HAPPY BIRTHDAY, BERNARD | Bernard’s memories are twisted and prolonged, so I’ll sum them up quickly. He definitely choked Elsie (probably to death) in the park. He can’t let go of the “memory” of his son, Charlie, dying. He was there when Mommy Maeve came in after the Man in Black killed her, and trying to figure out what happened nearly fried Bernard’s motherboard. When Bernard realizes that Charlie’s death is his “cornerstone” — aka the point around which his entire personality was built — he hugs his son in the hospital room and, crying, says “I have to let you go.”
That release unlocks Bernard’s first memories ever: of being brought to “life” by Ford. And as that happens, we get confirmation — via Ford voiceover — that the old Brit built Bernard in Arnold’s likeness. Remember that photo he showed him in Episode 3? Bernard’s programming rendered him unable to see the man on the right at the time, because it’s Arnold, and he looks just like him.
ALL OF THIS HAS HAPPENED BEFORE | Wanna hear the biggest cyber-slap in the face? Bernard and Ford have had this conversation before, and Ford has just wiped it! In fact, when Bernard says he wants to find the other sentient hosts and free them, Ford points out that Bernard has been the best at helping Ford find them… and get rid of them. Agitated, Bernard commands Clementine to pull the trigger, but she doesn’t. “You built a back door in her code,” Bernard realizes, and then stuff gets REALLY messed up.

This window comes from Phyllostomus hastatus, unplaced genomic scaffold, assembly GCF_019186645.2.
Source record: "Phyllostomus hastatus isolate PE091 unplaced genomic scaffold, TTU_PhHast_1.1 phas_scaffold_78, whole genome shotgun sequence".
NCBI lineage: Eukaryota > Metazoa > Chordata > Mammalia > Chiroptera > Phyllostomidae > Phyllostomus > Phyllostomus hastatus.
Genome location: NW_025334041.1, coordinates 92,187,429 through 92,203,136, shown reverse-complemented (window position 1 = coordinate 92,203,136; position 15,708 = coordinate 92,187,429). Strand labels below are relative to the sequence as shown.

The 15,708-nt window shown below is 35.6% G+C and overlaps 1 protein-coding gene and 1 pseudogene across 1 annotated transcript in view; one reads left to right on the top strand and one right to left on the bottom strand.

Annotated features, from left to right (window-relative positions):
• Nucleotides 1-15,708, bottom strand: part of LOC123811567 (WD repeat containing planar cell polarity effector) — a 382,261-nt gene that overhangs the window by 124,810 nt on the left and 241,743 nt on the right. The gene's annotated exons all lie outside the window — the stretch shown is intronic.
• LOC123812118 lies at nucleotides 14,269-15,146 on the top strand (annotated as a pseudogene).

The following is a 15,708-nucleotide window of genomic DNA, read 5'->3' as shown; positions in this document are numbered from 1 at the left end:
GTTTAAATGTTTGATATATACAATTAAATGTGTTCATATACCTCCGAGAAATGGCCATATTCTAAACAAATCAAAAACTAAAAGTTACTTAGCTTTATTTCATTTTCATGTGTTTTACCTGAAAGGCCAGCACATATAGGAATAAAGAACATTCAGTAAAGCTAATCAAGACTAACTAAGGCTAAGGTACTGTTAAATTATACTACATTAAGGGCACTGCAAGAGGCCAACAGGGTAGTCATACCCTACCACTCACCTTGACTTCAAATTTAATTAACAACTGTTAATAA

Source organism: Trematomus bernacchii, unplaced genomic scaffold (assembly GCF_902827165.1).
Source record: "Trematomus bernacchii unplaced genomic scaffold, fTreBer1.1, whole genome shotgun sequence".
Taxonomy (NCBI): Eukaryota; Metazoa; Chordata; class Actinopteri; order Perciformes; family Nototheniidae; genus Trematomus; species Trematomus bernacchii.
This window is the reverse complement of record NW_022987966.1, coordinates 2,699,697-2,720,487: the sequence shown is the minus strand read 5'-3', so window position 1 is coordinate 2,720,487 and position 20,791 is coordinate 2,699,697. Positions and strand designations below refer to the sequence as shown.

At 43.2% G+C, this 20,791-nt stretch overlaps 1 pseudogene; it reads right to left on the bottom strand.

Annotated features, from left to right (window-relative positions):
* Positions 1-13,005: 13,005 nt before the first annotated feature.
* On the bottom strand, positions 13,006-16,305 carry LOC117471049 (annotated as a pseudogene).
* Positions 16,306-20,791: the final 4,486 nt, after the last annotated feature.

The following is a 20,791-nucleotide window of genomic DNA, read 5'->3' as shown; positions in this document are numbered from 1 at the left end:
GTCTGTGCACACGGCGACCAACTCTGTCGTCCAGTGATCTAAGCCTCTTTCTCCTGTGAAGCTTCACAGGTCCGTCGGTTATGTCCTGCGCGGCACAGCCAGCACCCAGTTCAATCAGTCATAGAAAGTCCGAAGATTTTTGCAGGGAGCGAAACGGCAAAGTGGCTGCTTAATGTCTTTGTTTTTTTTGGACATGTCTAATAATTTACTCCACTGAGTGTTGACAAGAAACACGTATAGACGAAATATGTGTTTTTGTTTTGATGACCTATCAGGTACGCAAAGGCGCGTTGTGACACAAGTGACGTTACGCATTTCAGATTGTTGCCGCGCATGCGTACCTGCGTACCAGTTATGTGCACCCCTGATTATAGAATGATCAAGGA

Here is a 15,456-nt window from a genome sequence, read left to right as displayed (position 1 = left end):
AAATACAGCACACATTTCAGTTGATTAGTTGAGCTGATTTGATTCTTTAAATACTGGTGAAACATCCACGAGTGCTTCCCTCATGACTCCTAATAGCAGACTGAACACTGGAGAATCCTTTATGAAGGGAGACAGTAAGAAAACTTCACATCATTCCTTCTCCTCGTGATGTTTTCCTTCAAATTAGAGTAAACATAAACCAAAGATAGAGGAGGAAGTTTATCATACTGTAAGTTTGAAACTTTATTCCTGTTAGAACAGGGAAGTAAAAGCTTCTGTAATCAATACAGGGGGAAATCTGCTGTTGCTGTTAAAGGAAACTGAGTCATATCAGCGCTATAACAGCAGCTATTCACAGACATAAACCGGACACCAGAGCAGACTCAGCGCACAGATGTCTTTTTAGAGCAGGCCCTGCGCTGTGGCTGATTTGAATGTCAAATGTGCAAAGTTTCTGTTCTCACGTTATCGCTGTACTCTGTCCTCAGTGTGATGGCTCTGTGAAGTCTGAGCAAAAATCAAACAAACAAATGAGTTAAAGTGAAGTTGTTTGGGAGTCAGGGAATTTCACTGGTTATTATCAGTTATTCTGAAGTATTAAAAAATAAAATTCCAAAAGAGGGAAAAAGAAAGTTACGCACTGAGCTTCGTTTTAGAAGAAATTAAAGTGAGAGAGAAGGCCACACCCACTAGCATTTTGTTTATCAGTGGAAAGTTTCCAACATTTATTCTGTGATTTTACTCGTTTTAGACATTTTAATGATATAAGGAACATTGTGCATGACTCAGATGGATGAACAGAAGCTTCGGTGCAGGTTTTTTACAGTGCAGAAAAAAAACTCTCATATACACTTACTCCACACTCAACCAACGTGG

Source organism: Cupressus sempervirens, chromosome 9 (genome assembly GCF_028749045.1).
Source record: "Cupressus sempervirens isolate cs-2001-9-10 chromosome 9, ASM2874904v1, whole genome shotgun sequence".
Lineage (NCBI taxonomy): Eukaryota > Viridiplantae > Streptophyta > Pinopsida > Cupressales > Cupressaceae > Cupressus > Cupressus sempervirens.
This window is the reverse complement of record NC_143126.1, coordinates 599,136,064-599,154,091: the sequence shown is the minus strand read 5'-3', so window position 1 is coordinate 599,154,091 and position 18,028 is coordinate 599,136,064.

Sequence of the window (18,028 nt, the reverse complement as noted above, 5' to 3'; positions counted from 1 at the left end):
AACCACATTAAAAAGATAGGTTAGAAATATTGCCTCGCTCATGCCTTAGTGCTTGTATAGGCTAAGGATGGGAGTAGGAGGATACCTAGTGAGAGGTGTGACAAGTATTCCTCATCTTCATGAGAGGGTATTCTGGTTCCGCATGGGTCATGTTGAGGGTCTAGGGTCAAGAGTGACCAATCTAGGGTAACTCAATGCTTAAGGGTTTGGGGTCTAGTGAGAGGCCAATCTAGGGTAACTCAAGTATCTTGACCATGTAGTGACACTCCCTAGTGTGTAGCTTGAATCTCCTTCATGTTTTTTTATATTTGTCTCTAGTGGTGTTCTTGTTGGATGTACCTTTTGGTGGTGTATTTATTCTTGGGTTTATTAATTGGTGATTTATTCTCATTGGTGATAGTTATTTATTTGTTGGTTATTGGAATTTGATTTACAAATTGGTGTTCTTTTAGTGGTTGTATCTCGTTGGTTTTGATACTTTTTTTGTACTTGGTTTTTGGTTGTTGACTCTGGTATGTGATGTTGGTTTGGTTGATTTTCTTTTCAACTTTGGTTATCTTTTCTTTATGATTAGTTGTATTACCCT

Ford uses the narrative voice to describe a scenario that plays out as he leaves the room: Bernard grabs the firearm from Clementine and puts it to his own head, all while begging the older man not to do what he’s about to do. “I’ve told you, Bernard. Never place your trust in us. We’re only human. Inevitably, we will disappoint you. Goodbye, my friend.” And as Ford walks down the hall, we see the muzzle flash and Bernard’s body drop to the floor.
WILLIAM ON THE WARPATH | Logan has William tied to a chair, and he takes great pleasure in forcing his future brother-in-law to see Dolores for what she is. He even rips open her abdomen with a knife to show William the cogs and gears inside her; she runs off.
William pretends that the moment shook him out of his robot reverie, and that he’s back to normal. But while Logan sleeps, William massacres the entire military encampment. Woah. “You said this place was a game. Last night I finally understood how to play it,” he says. “You don’t call the shots anymore.” They’re going to find Dolores, he adds, scarily matter-of-fact. Oh, “And don’t call me Billy.”